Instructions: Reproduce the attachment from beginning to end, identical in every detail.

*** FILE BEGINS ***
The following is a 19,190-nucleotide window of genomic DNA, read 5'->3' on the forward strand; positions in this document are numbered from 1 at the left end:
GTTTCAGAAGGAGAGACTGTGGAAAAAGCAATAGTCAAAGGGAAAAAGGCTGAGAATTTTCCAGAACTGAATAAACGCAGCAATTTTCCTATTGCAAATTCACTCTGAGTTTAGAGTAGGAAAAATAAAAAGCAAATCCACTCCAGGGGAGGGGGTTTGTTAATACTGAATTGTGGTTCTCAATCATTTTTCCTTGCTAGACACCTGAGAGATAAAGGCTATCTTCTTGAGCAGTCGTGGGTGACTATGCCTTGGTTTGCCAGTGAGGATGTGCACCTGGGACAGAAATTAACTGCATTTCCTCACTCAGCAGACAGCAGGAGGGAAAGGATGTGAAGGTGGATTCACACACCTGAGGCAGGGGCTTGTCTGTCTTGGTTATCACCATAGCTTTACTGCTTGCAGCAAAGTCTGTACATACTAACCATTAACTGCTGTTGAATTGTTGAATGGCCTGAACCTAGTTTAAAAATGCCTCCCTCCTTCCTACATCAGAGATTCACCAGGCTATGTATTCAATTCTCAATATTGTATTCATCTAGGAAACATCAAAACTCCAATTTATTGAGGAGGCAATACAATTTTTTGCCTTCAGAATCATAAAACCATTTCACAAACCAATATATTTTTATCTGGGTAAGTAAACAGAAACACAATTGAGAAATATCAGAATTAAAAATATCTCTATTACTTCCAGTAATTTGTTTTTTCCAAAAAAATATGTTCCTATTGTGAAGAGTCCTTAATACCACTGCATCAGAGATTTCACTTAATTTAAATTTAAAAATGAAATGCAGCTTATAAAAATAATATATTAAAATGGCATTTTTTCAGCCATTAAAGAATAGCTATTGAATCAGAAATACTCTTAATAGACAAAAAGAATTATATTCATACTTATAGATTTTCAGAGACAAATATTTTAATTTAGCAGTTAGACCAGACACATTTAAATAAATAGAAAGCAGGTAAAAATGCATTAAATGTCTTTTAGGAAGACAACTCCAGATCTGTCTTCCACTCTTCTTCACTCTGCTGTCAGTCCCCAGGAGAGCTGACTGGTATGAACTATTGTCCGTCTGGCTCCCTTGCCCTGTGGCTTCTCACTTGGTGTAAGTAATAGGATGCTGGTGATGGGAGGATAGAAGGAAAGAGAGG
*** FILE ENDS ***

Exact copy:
The following is a 19,190-nucleotide window of genomic DNA, read 5'->3' on the forward strand; positions in this document are numbered from 1 at the left end:
GTTTCAGAAGGAGAGACTGTGGAAAAAGCAATAGTCAAAGGGAAAAAGGCTGAGAATTTTCCAGAACTGAATAAACGCAGCAATTTTCCTATTGCAAATTCACTCTGAGTTTAGAGTAGGAAAAATAAAAAGCAAATCCACTCCAGGGGAGGGGGTTTGTTAATACTGAATTGTGGTTCTCAATCATTTTTCCTTGCTAGACACCTGAGAGATAAAGGCTATCTTCTTGAGCAGTCGTGGGTGACTATGCCTTGGTTTGCCAGTGAGGATGTGCACCTGGGACAGAAATTAACTGCATTTCCTCACTCAGCAGACAGCAGGAGGGAAAGGATGTGAAGGTGGATTCACACACCTGAGGCAGGGGCTTGTCTGTCTTGGTTATCACCATAGCTTTACTGCTTGCAGCAAAGTCTGTACATACTAACCATTAACTGCTGTTGAATTGTTGAATGGCCTGAACCTAGTTTAAAAATGCCTCCCTCCTTCCTACATCAGAGATTCACCAGGCTATGTATTCAATTCTCAATATTGTATTCATCTAGGAAACATCAAAACTCCAATTTATTGAGGAGGCAATACAATTTTTTGCCTTCAGAATCATAAAACCATTTCACAAACCAATATATTTTTATCTGGGTAAGTAAACAGAAACACAATTGAGAAATATCAGAATTAAAAATATCTCTATTACTTCCAGTAATTTGTTTTTTCCAAAAAAATATGTTCCTATTGTGAAGAGTCCTTAATACCACTGCATCAGAGATTTCACTTAATTTAAATTTAAAAATGAAATGCAGCTTATAAAAATAATATATTAAAATGGCATTTTTTCAGCCATTAAAGAATAGCTATTGAATCAGAAATACTCTTAATAGACAAAAAGAATTATATTCATACTTATAGATTTTCAGAGACAAATATTTTAATTTAGCAGTTAGACCAGACACATTTAAATAAATAGAAAGCAGGTAAAAATGCATTAAATGTCTTTTAGGAAGACAACTCCAGATCTGTCTTCCACTCTTCTTCACTCTGCTGTCAGTCCCCAGGAGAGCTGACTGGTATGAACTATTGTCCGTCTGGCTCCCTTGCCCTGTGGCTTCTCACTTGGTGTAAGTAATAGGATGCTGGTGATGGGAGGATAGAAGGAAAGAGAGG